I’d all the windows open in my tiny corner office in West Des Moines, both of them. The one-room affair had just enough space for a small desk, a pair of client chairs, and a file cabinet with a coffeepot on top. The window behind my desk, which was painted shut, ran kitty-wampus to Maple Street or 5th Street. Kitty-wampus is an engineering term meaning 45 degrees, I think. The windows, the one facing 5th and the other fronting Maple, had fans. One fan to blow in and the other to blow out. But it didn’t help all that much; the building was a heat magnet. It was already 81 degrees and projected to hit 103 by noon. I’d almost finished reading the comics in the Monday edition of the West Des Moines Register, all six of them. The soft knock on my door interrupted me. The blue lettered chipped enamel sign said, WALK IN. The diminutive shadow on the semi-transparent glass in the door hesitated.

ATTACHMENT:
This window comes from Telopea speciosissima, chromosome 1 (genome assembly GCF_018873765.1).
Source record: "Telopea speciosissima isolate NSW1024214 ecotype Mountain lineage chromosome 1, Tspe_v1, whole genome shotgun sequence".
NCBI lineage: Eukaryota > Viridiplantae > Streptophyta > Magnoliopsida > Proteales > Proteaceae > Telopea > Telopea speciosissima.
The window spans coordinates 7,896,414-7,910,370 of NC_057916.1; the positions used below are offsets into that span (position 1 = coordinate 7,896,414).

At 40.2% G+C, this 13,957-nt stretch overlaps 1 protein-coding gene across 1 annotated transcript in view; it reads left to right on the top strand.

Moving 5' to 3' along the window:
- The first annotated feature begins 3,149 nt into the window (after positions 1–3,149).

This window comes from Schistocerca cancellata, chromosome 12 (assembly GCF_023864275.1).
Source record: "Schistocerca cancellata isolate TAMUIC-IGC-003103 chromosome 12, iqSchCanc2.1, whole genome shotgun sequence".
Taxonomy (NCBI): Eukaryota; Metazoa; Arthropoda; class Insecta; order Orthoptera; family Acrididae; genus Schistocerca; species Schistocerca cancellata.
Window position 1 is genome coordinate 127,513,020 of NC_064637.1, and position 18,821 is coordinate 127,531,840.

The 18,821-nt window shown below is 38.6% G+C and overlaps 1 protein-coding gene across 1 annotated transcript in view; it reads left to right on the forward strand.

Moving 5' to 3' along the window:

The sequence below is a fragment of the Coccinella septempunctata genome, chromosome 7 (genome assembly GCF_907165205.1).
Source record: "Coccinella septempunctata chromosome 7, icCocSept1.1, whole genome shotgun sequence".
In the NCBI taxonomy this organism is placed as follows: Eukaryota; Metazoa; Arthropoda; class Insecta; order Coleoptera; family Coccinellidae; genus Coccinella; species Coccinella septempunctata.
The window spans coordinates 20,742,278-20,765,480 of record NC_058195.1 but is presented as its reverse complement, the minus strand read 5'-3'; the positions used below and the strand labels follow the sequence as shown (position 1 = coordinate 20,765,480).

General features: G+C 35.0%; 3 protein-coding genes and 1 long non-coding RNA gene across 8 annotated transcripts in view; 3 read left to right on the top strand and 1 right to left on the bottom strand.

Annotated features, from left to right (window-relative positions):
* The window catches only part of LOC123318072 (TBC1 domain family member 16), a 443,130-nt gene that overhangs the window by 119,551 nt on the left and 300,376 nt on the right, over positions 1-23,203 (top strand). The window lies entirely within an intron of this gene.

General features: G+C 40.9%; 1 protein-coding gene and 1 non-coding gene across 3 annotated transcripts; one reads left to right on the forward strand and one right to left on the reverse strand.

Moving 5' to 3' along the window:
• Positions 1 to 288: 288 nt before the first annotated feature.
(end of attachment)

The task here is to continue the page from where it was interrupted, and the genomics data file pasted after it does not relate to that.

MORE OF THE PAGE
“Come in,” I shouted. I needed to get a pair of quieter fans. Hesitantly stepping across the threshold, she gave the office a quick glance. I gave her a quick glance. Then a second, she definitely deserved a second glance. The brown linen pants, a matching jacket, beige high-heeled sandals, and a sleeveless tan see-through silk chemise hadn’t been purchased in Des Moines. She resembled a young Ingrid Bergman.
    “I need your help.” She sniffled into a real Irish linen handkerchief. “It’s my husband.”
    “Please explain.”
    According to her, her husband was a very prominent lawyer in Des Moines. He had a drop-dead knockout of a secretary. The kicker, he worked late every Tuesday evening. She wanted to find out if he and she were having an affair.